Another protest against the Coastal GasLink Pipeline in Canada has broken out at the Chase Bank at City Centre on E. State Street. The branch location is closed currently, with the front entrance locked and a police presence. A few protestors gathered in the bank's lobby before the front door was locked, while others are grouped in the foyer.
According to participants in the protest, the Chase location is being targeted because of JP Morgan Chase's general climate conduct, like funding coal mining, fracked oil involvement, etc. The protestors are a mixture of Extinction Rebellion, Ithaca's Sunrise Movement Chapter, and general supporters of climate change reform.
This comes one day after a protest regarding the same issue broke out at the intersection of Cayuga and Green Streets, blocking traffic for several hours. The pipeline is being proposed by TC Energy, which operates the TransCanada Pipeline system that spans throughout the country. Carter and the other protesters are seeking to have government officials across New York State intervene with the project.
Protestors said they aren't sure if the actions will continue into a third day on Friday. Plus, Sunrise Movement member were also protesting at Cornell University over similar issues.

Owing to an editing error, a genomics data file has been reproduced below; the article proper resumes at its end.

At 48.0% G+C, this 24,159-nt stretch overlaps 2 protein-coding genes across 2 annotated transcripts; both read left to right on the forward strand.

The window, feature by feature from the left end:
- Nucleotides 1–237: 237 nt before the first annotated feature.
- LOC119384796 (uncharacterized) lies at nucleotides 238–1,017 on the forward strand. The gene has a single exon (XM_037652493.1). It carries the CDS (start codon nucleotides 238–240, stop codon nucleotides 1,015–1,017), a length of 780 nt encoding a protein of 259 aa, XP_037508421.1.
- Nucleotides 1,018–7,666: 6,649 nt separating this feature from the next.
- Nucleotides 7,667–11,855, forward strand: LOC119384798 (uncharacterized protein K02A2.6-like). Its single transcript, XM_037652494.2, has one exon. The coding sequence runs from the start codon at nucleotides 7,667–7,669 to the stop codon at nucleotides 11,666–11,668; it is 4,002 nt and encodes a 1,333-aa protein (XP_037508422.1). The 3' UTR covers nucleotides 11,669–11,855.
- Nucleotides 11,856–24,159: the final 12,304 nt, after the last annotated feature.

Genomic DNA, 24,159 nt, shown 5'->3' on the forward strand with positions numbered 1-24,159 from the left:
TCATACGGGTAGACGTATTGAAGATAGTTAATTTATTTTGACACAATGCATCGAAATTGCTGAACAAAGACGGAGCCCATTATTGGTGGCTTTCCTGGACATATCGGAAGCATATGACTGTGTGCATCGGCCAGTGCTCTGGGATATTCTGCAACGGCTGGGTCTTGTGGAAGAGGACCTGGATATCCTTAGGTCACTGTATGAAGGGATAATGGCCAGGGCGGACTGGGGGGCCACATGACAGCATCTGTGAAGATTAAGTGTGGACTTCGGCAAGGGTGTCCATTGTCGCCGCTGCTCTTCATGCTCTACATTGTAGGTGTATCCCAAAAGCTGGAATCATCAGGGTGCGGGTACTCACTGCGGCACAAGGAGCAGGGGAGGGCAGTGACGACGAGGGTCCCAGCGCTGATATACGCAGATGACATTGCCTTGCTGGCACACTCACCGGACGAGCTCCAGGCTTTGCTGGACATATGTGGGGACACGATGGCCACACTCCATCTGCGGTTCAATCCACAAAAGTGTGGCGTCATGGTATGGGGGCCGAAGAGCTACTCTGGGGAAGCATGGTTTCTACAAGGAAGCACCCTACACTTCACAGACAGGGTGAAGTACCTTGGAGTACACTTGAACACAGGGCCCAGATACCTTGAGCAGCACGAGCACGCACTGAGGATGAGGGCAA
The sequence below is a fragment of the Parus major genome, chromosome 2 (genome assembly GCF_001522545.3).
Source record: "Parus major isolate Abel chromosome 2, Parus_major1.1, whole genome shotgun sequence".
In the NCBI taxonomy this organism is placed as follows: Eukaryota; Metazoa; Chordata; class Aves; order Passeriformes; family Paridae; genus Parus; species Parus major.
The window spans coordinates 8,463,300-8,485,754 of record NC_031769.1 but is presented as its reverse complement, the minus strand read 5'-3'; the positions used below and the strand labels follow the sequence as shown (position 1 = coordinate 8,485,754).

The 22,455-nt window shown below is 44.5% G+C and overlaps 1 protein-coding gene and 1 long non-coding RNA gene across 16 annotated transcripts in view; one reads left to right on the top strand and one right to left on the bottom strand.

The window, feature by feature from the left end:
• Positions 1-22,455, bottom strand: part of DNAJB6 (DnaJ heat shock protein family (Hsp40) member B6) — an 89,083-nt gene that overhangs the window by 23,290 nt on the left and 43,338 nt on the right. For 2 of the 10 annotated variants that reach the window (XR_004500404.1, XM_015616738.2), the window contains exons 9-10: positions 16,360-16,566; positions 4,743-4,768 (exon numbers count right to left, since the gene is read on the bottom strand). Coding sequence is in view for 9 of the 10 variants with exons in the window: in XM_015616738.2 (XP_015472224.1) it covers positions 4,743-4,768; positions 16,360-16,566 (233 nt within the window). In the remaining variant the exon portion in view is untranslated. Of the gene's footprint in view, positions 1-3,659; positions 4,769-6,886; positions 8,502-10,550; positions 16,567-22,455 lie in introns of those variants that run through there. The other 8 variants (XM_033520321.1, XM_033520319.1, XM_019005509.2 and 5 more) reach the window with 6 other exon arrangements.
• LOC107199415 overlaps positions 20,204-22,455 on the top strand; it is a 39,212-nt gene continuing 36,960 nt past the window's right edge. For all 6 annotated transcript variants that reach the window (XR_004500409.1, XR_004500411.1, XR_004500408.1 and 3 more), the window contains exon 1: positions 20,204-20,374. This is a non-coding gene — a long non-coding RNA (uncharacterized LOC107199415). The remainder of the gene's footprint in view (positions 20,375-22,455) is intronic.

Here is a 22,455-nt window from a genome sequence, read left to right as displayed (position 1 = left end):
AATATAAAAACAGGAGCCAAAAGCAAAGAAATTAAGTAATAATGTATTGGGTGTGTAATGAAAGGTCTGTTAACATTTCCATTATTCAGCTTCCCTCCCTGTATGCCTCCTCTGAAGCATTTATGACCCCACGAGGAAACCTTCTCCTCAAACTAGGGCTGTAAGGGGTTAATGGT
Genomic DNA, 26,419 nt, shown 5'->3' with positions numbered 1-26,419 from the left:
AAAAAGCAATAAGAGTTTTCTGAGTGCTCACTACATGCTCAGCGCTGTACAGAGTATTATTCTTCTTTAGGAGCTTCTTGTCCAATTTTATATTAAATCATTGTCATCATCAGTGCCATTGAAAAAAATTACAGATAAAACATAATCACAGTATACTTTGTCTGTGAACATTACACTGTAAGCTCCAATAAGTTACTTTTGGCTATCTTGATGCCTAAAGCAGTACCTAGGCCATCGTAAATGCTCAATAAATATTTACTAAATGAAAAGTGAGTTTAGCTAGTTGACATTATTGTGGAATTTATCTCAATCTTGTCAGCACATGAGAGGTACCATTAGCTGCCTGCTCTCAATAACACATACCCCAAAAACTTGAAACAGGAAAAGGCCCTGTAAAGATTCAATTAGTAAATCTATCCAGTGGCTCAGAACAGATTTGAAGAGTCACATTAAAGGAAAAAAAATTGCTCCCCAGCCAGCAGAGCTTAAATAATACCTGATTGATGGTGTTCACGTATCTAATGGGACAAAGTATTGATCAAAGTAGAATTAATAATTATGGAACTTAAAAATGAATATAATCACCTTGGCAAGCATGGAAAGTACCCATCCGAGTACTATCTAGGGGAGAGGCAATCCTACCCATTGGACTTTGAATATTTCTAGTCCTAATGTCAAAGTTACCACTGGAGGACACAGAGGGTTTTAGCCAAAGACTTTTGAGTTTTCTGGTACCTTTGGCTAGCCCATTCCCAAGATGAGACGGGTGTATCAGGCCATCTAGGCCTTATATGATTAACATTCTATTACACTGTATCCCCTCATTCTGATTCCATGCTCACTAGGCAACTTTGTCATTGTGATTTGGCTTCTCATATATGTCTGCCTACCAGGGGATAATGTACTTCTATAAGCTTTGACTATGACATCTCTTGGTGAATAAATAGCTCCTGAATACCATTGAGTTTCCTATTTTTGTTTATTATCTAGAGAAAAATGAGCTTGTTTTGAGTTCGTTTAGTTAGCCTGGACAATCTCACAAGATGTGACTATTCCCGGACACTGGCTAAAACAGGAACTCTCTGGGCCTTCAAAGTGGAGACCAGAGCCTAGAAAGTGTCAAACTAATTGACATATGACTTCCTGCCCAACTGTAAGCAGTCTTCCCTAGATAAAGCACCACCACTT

We object to the marriage of @Cornell and the fossil fuel industry! We ask Cornell to divest now for our collective future! #FossilFuelDivestmentDay #twithaca #Ithaca #ClimateChange pic.twitter.com/rrZ4fWd2T4— Sunrise Ithaca (@IthacaSunrise) February 13, 2020
JPMorgan Chase has issued a statement about the protest.
“Across our company, we promote inclusive economic growth and opportunity in communities where we operate, and by 2023 we will invest $1.75 billion towards these efforts," the bank's statement said. "We also work to advance environmental sustainability within our business activities and facilities. We recognize the complexity of climate change issues and actively engage with a diverse set of stakeholders to understand their views. We firmly believe that balancing environmental and social issues with financial considerations is fundamental to sound risk management. We have a significant amount of work underway to further build upon our efforts on climate-related risk and opportunity and we look forward to sharing more later this year.”
The pipeline would supply natural gas across Canada but would cross through land populated by the indigenous Wet’suwet’en people located in British Columbia. The land the controversial pipeline would be on is home to a traditional healing center on the Unist’ot’en territory. It’s also home for numerous natural resources that Wet’suwet’en and neighboring indigenous people rely on for their survival.
Continual protests across the globe have only grown since an incident on Jan. 7, 2019, when Royal Canadian Mounted Police (RCMP) forcibly arrested indigenous people on their own land. This came after an injunction was filed against the Wet’suwet’en people by TC Energy. Protester Cheyenne Carter, during the protest on Feb. 12, said this effort is to have government officials across New York State to call out TC Energy for what this pipeline would do to indigenous people.
“People are doing this all over the world,” Carter said then. “We’re hoping that other people in New York will hear our message. So much so that the Mayor and the Governor will write a letter to the pipeline and the Canadian government, telling them they do not agree with what they’re doing. To say that they don’t stand with the pipeline.”